McGuinty: Billions for nuclear energy – if needed
NIAGARA FALLS — Billions of dollars will be spent to build new nuclear plants in Ontario if a review of the province’s tight energy supply concludes they’re necessary, Premier Dalton McGuinty said today.
In providing his strongest indication yet that he might look to nuclear energy to meet Ontario’s long-term electricity supply concerns, McGuinty said he’s prepared to agree on construction of multibillion-dollar nuclear plants if that’s what it takes to quench the province’s increasing thirst for energy.
The premier said he’s awaiting a Dec. 1 report from the newly created Ontario Power Authority, which is reviewing what needs to be done to address concerns about the province’s energy supply.
“Should the OPA recommend nuclear as being an indispensable part of a diverse supply of electricity, then we will build new nuclear in this province,” McGuinty said.
McGuinty was speaking from Niagara Falls, where he attended a ground-breaking ceremony for Ontario Power Generation’s construction of a 10-kilometre tunnel. The tunnel will divert more hydroelectric power from the waters around Canada’s honeymoon capital to a power station further up the Niagara River.
The premier said it’s an example of how the government is addressing concerns about the energy supply in the short-term, especially in light of extreme heat in Ontario this summer.
But he said that over the longer term, larger projects will be needed, even if it means expanding the use of controversial nuclear energy.
Proponents of nuclear power say it’s the cleanest and safest way to add significant power to the province’s electricity system.
Critics say nuclear plants cost billions of dollars to construct, take 10 years or longer to build and raise environmental concerns about radioactive waste.
The Toronto Environmental Alliance said it was “appalled” to hear McGuinty open the door to more nuclear plants, which it warned would leave a huge financial and environmental debt.
“We’re very concerned because the (electricity) system is still very much in the hands of the people who built our last nuclear plants and got us into the mess we’re in today,” said alliance spokesman Keith Stewart.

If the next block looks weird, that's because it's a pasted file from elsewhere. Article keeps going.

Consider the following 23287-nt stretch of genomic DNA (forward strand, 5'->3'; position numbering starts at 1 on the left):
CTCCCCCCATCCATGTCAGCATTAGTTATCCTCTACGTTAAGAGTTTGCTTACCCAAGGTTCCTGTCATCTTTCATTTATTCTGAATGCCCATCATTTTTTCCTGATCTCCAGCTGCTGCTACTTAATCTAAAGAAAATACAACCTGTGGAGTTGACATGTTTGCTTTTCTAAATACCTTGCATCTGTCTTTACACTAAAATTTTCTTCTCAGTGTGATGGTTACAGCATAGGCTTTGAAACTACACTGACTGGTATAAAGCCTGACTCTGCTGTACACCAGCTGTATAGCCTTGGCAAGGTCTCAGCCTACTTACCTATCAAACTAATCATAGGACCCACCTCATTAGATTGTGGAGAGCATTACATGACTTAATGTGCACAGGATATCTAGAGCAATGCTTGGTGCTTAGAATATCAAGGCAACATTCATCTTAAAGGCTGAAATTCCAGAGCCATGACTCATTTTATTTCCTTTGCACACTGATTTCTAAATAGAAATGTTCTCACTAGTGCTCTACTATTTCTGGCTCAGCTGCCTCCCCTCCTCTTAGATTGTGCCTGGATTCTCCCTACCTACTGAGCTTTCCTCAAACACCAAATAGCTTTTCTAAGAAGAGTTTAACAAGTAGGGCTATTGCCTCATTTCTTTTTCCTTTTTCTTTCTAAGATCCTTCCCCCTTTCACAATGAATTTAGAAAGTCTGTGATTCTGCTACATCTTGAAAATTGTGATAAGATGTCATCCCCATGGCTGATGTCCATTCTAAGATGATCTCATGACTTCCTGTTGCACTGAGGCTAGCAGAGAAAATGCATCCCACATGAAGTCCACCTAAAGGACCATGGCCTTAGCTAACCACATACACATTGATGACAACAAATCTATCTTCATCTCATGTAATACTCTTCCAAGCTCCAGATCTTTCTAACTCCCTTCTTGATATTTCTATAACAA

“The McGuinty government should not be repeating the mistakes of the previous provincial government, which put us massively in debt and left us with nuclear plants that don’t work very well, and we’re all paying for right now.”
Greenpeace Canada also asked why Ontario would consider building more nuclear plants after such a bad — and expensive — experience with its current nuclear generators.
“Do the lessons of the past mean nothing to Premier McGuinty?” wondered Greenpeace spokesman Dave Martin.
“We know that nuclear power is extremely unreliable, it’s dirty, it produces waste that’s toxic for millions of years, and we know it’s astoundingly expensive.”
Even after the OPA report is completed, Energy Minister Dwight Duncan noted that months of review will be necessary before the province gives the go-ahead to any nuclear projects.
“There are going to be a series of other questions after (the report is released), starting with private versus public, starting with OPG’s role, and then doing all the calculations and arithmetic around what projects would and wouldn’t be feasible,” Duncan said.
The Conservatives and New Democrats said McGuinty is taking too long to make up his mind on an energy strategy two years into his mandate.
“They don’t seem to have a plan for replacing the generation that they’ve committed to shutting down,” Tory energy critic John Yakabuski said, referring to the premier’s promise to close coal-fired plants, which has been delayed.
Yakabuski said Ontario manufacturers won’t invest more in the province until they’re sure the energy supply is reliable.
NDP Leader Howard Hampton said the province should look to ways of encouraging better energy conservation.
Hampton estimated a new nuclear plant could cost as much as $10 billion to construct and noted that the Darlington nuclear plant cost nearly three times as much to build than originally anticipated.
“We can get further with energy efficiency . . . it will be cheaper than building $10-billion nuclear plants.”
At a speech to the Ontario Energy Association in Niagara Falls, McGuinty said he’s willing to take a political hit for building nuclear plants even if they prove unpopular. He accused previous governments of having delayed dealing with the nuclear issue.
“We won’t gamble away Ontario’s future prosperity because of what the next poll might or might not say,” he told industry officials.
Murray Elston, president of the Canadian Nuclear Association, said costs to build a nuclear plant can be kept under control as long as there’s a firm commitment to construct them, and no starts and stops.
“The one thing which is absolutely key for our industry is that once the decision is taken that we get on with putting the projects in the ground,” Elston said.